Norwich woman transforms lives through work making artificial eyes
- Credit: Danielle Booden
When a Norwich woman first started her career she didn't expect to become one of 30 people in the country who can make eyes.
Samantha Mizzi's path to becoming an ocularist began with a degree in dentist technology, and the 34-year-old thought she would be making teeth "for the rest of her life".
The degree has four areas of study including dentures, crown and bridges, orthodontics and maxilofacial prosthetics, which includes making silicon facial features, such as noses and ears as well as fingers.
After applying for a job in maxilofacial prosthetics, the 34-year-old found out about the work of ocularists - someone who makes artificial eyes - and applied for a position at Moorfield Eye Hospital in London.
Miss Mizzi said: "It's an amazing feeling to know how very few of us there are in the country with one of those skills that can do it. It's not a job I set out to do, I almost fell into it.
"There's a maximum of 30 people that can specialise in eyes and make them from start to finish, it's a very niche sort of area."
The role is often taught in-house and during her five years at Moorfield Eye Hospital Miss Mizzi made between 40 to 45 eyes a month.
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She began working at the Norfolk and Norwich University Hospital in 2017, where she combines her skills in maxilofacial prosthetics and making eyes.
As an ocularist she predominantly works with trauma patients or those that have lost their eye due to a disease, such as cancer, and said it was important to help them feel like themselves again.
For trauma patients especially, the impact of losing their eye can have a psychological and emotional effect, she said.
She said: "For a perfect example one patient came out of their house, fell on the ice and a twig went straight through their eye. That was it, that eye was gone. It took us several times to get that eye how she felt that eye was correct.
"I can make a perfect eye, I can make a lovely eye, but it's all about the patient accepting that as well.
"Cancer patients or disease patients are told from the start that [losing an eye] is a possibility and so it's a slow process. They will get used to the fact they may lose their eye and two or three years down the line they have lost the eye.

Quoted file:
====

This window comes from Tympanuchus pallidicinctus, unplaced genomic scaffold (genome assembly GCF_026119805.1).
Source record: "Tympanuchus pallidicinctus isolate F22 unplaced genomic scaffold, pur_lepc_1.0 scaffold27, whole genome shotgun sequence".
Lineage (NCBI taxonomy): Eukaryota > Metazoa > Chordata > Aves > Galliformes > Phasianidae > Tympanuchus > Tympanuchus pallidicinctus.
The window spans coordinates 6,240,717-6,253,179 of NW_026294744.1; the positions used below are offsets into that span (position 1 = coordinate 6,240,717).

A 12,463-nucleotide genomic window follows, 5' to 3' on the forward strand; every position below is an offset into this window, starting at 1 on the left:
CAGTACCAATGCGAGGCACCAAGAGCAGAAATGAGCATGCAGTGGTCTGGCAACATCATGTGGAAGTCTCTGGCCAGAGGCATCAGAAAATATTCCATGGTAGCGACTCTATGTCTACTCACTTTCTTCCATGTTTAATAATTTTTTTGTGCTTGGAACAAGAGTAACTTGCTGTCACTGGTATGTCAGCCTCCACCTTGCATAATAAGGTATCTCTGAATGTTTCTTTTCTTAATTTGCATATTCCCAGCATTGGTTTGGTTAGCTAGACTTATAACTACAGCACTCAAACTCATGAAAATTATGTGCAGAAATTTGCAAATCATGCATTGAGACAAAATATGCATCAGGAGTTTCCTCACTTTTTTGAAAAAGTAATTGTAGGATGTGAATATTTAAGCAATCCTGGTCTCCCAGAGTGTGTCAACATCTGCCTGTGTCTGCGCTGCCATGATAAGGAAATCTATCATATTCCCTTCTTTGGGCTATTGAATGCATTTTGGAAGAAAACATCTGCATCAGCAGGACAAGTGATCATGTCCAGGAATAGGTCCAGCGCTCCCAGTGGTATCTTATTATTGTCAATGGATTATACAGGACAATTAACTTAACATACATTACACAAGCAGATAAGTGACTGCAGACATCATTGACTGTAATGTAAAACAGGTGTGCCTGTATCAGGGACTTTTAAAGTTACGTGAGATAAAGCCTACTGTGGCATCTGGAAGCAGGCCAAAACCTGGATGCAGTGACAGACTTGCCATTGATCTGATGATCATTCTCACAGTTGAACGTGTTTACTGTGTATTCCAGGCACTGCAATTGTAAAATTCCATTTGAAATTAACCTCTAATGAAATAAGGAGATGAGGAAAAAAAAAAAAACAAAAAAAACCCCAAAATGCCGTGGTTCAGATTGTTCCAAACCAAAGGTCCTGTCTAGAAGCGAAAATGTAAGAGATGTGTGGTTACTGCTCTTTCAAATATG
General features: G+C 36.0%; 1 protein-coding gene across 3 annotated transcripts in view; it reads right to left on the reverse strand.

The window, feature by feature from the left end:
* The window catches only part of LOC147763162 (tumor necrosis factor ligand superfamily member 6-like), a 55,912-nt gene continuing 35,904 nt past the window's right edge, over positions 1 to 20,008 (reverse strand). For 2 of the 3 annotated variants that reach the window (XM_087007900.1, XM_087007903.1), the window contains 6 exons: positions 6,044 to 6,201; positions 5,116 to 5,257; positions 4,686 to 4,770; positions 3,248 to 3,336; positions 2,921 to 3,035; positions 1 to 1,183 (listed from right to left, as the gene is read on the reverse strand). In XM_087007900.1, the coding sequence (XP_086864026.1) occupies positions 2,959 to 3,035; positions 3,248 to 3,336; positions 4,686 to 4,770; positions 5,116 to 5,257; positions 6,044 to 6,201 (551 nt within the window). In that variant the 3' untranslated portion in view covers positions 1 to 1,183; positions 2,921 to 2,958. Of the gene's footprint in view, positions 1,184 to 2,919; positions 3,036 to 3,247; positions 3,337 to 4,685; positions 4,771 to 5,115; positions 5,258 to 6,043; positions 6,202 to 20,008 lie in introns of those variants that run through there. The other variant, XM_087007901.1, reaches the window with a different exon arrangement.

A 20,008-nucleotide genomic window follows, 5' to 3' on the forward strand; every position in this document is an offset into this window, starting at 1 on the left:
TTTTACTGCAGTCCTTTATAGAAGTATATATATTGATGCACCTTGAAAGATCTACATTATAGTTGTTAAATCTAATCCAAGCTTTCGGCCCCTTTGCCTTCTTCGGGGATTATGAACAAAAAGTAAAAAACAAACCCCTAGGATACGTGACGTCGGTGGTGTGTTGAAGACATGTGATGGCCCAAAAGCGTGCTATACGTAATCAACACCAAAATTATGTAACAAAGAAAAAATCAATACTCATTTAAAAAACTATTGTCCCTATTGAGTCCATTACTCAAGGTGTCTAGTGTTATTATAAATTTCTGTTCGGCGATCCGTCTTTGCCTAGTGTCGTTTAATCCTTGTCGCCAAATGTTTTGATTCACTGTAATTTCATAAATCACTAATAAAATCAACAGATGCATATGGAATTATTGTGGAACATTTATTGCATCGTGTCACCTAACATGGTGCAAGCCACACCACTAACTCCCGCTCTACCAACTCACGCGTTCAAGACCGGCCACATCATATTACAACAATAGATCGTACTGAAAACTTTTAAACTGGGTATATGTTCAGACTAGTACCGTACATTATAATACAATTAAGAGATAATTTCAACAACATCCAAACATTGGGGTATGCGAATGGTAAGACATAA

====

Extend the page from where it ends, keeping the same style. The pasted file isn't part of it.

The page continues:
"They will have time to adjust psychologically to that, trauma patients do not have that time because it was there yesterday, gone today."
She also creates "character eyes" for young patients, with details including their name or which are based on characters like The Flash and Batman, or popular games such as Minecraft.
She said: "It's a little bit of fun. What you have to realise is that when children go to school with an artificial eye they can sort of get bullied, but with a character eye everyone thinks they are cool."
The process to make the eye begins with meeting the patient and taking an impression of their eye socket to create a wax pattern, using a technique that can be dated back to Michael Angelo.
Using a range of high-tech machinery, she carves, bathes and polishes the disc, which is around 1mm thick, before painting the iris, which is sandwiched between two layers of acrylic. Miss Mizzi likes to have a second meeting with patients to ensure they are happy with the eye.
She said even though a person loses an eye, they do not become automatically partially sighted as their natural eye finds way to adjust, with the natural eye turning in to expand the person's periphery or turning their head to widen their vision.
Miss Mizzi said: "There is no limit to wearing an artificial eye, you can still drive your car, you can still do everything normally that you could do, you just have to be a bit more wary.
"Most patients when they first have the eye removed is they have trouble judging distance, pouring yourself a cup of tea, a glass of water, walking downstairs, those can be difficult at first, but it is amazing how the brain adjusts to that."
The ocularist also helped raise more than £12,500 pounds for the John Fawcett Foundation, to help set up a laboratory at its complex in Indonesia as part of its work providing sight restoration, blindness prevention, children's corrective surgery and making prosthetic eyes.